Making the junk sail – part 1

Finally making the sail. The end is in sight!

Fabric

The sail is made from 65gsm polyester ripstop. This is the same fabric as I used in my previous boat. The reasons for choosing it were:

  • It is cheap;
  • Since it is coated it is impermeable to air, plus it doesn’t fray when cut;
  • It doesn’t stretch (much) on the main thread axes – along the fabric and across the fabric;
  • It does stretch on the bias (diagonal). This helps take out creases when using barrel cut camber;
  • Polyester is UV resistent and doesn’t sag when wet;
  • It seems to work ok.

The main downside is that the coating will probably wear off in time which will allow air through.

This fabric is available in a wide range of colours – I chose white for the main panels and yellow (to match the boat hull) for the second panel from the top. It is worth noting that the white is easiest to work as it is translucent, which means pencil lines are visible from both sides of the fabric and even through two thicknesses of fabric. This makes it much easier to line everything up.

As with my previous boat I made the batten pockets from thicker fabric – 280gsm polyester.

The main loads are taken by 20mm polyester tape in the luff and leach. The batten pockets are sewn directly to the tape so the only loads taken by the 65gsm polyester are the wind loads.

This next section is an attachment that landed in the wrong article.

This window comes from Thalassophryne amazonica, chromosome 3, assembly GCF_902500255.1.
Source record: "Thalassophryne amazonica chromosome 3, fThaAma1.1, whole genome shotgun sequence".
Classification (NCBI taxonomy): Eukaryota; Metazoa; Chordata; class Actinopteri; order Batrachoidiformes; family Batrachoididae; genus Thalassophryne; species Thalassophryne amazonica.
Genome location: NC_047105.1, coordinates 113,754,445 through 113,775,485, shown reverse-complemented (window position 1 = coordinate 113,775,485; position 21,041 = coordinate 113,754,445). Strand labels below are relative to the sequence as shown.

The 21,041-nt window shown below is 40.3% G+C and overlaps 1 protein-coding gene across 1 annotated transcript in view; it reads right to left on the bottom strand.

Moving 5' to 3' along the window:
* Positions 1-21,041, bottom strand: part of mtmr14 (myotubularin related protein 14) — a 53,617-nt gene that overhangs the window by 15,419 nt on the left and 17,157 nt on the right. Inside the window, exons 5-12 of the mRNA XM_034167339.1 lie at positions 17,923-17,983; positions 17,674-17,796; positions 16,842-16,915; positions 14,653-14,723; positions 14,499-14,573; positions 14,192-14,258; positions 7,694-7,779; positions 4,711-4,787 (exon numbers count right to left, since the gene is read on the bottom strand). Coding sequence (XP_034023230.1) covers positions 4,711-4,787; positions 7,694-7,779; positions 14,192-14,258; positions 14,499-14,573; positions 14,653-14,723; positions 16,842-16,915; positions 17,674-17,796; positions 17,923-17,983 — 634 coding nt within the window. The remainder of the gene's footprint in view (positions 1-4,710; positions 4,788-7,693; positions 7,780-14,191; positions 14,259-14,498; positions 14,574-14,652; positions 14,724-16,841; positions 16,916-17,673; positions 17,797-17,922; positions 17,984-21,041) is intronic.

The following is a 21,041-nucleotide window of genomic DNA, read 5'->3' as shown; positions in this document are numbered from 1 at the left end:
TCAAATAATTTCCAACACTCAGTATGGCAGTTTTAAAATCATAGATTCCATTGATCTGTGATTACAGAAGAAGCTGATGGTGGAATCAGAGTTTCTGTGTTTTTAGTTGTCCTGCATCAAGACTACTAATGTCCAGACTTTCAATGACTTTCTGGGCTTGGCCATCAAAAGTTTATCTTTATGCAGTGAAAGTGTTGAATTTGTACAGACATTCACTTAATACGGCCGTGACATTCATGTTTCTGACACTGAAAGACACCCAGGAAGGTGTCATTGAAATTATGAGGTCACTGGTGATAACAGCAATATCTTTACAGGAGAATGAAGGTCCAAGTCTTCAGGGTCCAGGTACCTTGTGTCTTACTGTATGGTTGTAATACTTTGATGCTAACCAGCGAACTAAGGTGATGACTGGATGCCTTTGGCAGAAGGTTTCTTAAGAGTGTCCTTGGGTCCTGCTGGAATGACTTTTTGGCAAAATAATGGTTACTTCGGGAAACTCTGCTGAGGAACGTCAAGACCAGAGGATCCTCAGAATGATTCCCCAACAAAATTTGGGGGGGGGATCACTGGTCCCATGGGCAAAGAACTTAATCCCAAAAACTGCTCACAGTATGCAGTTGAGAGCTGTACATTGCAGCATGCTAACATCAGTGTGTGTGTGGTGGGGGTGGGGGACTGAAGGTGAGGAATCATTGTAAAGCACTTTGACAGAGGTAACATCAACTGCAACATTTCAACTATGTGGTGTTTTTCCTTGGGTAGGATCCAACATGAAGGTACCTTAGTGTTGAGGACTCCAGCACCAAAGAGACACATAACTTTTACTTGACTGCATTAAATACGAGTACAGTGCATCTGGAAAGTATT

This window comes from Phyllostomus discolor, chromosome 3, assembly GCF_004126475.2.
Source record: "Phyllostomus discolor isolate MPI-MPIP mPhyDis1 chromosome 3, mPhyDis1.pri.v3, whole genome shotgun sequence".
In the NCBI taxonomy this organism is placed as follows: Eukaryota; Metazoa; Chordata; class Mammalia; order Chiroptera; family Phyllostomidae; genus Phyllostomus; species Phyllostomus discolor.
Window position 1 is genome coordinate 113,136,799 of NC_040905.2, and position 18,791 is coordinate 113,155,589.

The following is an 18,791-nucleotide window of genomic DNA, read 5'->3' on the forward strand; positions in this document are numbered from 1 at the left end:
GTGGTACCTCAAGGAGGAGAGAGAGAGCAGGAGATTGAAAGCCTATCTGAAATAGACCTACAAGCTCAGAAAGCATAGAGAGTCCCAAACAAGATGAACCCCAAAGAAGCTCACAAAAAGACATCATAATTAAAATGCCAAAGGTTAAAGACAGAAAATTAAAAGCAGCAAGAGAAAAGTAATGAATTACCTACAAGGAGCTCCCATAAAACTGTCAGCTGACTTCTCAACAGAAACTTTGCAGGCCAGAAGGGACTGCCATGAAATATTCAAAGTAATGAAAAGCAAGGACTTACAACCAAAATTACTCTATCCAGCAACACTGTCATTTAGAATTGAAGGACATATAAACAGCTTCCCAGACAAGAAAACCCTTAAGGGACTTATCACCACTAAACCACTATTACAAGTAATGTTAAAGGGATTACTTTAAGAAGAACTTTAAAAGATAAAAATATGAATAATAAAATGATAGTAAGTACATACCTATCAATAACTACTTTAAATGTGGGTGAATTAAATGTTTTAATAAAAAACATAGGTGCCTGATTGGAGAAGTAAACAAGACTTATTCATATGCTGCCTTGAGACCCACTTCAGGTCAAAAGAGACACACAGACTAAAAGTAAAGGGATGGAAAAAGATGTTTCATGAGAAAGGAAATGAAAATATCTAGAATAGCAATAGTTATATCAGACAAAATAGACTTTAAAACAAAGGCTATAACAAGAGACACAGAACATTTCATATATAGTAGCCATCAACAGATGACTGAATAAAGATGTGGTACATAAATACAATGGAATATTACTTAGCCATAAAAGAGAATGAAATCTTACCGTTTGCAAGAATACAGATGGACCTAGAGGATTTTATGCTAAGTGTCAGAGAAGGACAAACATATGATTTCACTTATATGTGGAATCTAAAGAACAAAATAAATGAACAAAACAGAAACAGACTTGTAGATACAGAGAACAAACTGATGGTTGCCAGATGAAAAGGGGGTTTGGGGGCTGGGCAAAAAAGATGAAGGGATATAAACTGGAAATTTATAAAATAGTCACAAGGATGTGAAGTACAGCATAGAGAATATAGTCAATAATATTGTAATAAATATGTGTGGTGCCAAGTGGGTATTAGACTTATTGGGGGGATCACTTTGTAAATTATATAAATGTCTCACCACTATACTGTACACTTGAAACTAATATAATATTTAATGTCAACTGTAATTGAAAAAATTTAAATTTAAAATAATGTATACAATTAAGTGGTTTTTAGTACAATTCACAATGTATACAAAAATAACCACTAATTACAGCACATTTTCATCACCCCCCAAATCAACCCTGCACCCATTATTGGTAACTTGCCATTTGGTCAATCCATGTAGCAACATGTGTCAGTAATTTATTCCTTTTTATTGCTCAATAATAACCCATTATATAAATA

Equipment

I have a Singer sewing machine that dates to around 1948 – making it over 70 years old. The build quality is fantastic and it works like it was new. If you are looking for a sewing machine for making junk sails you need:

  • Metal gears to cope with thick tape and multiple layers of cloth;
  • A motor – hand cranked machines are cute (I’ve got another Singer from 1898 that also works like new) but only leave one hand free for controlling the cloth. Treadle machines are fine though.
  • Direction reverse. This makes it easy to lock the thread at the start and end of the seam.

I think the needles I’ve got are for denim but don’t seem to be critical. It is worth spending some time playing with the tension on scrap fabric to get it right.

Ideally I’d like a hot knife for cutting the fabric but these are expensive so I make do with some cheap pinking shears.

Templates

I make full templates out of lining paper (wall paper) for the jiblets.

Top panel pattern

The basic shape of the panel was drawn up, then the camber was added from the spreadsheet. Finally the pattern was cut out and transferred to the fabric by drawing round it with a pencil. I tried to keep the threads aligned across the width of the panel as these will control the camber.

I then added 15mm hem allowance on top and bottom and 30mm on front and back. With experience 30mm wasn’t enough – I added 60mm hem allowance to the front and back of the main panels.

The panels were then cut out with my pinking shears. It is worth being as accurate as possible with the hems as it makes it much easier to line everything up if the hems are consistent.

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